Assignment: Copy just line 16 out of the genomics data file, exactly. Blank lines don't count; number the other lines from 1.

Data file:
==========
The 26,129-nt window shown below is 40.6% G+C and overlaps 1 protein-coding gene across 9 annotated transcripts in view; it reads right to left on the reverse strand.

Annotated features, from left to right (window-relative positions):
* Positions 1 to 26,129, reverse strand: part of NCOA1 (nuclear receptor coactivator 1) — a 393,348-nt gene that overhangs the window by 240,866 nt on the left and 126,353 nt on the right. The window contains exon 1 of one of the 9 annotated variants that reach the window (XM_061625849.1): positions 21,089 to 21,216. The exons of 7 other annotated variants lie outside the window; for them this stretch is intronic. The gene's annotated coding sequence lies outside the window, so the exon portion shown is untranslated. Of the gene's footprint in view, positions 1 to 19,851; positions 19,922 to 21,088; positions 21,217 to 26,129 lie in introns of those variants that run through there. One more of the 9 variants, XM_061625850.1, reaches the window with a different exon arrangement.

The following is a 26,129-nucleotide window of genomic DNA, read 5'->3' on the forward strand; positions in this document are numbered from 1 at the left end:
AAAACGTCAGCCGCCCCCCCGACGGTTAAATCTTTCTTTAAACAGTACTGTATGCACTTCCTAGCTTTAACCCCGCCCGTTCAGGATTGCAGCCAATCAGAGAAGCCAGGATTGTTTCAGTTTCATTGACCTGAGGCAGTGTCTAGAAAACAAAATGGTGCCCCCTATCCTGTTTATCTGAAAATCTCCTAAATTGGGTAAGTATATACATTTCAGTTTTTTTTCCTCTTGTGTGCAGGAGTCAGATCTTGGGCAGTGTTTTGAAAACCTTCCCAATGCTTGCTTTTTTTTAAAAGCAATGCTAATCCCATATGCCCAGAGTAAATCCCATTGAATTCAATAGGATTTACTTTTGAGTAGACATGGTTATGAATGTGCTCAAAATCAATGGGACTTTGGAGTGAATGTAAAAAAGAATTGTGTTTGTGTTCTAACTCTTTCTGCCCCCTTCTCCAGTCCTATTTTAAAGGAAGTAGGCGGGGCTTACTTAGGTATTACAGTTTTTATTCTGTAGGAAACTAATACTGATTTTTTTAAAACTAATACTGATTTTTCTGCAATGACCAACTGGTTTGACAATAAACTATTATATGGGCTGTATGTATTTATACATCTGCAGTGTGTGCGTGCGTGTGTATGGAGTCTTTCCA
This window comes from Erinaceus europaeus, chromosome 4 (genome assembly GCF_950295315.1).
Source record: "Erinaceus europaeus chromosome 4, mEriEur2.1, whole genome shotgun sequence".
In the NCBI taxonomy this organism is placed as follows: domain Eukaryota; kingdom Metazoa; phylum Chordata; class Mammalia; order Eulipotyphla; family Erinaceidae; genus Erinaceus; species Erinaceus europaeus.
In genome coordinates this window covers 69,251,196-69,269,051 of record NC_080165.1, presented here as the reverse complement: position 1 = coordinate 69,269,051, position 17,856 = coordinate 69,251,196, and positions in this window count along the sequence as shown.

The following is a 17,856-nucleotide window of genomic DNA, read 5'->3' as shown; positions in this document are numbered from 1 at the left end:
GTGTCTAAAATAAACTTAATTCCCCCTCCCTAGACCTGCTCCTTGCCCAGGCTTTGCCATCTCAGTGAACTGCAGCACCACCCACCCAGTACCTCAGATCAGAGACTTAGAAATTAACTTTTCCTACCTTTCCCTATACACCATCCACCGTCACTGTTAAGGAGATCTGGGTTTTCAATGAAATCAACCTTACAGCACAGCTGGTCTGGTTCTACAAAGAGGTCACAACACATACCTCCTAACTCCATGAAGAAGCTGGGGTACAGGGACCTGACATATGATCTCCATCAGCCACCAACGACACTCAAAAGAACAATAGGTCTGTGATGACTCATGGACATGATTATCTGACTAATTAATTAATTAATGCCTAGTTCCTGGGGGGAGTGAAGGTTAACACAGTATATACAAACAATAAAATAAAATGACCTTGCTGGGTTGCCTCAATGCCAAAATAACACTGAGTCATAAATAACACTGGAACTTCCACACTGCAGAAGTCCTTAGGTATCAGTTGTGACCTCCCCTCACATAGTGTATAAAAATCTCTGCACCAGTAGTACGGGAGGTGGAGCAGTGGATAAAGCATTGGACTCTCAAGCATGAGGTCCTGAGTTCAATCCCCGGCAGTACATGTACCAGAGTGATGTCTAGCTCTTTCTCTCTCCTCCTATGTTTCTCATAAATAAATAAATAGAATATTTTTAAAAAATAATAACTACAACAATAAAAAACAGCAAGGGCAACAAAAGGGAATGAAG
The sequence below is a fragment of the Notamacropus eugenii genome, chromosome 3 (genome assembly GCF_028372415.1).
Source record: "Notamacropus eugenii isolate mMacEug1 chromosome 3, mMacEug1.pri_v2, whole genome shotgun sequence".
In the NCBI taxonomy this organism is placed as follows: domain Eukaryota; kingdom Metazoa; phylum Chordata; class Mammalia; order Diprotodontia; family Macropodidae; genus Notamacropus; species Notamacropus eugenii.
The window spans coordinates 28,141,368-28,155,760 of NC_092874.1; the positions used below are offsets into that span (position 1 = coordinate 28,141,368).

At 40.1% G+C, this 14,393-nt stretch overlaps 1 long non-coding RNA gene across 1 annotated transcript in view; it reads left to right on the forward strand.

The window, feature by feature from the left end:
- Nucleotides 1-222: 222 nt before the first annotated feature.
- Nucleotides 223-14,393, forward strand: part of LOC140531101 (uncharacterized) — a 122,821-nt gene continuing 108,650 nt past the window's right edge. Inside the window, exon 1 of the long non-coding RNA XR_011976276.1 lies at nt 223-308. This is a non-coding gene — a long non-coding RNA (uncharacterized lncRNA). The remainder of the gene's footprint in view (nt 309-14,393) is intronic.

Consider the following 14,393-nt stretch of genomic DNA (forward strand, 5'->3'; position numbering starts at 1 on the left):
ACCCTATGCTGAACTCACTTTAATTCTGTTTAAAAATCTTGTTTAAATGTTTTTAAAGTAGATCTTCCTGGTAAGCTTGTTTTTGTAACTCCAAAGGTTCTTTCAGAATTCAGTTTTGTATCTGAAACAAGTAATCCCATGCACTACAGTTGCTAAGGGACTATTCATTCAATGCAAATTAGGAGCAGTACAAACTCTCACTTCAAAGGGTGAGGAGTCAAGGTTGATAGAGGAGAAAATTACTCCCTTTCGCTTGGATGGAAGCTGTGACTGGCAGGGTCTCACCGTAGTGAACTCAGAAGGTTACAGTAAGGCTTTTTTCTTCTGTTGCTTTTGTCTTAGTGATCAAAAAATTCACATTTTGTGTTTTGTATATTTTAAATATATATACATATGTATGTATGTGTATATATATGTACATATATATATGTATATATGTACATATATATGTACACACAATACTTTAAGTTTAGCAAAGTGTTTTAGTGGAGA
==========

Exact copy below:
At 40.1% G+C, this 14,393-nt stretch overlaps 1 long non-coding RNA gene across 1 annotated transcript in view; it reads left to right on the forward strand.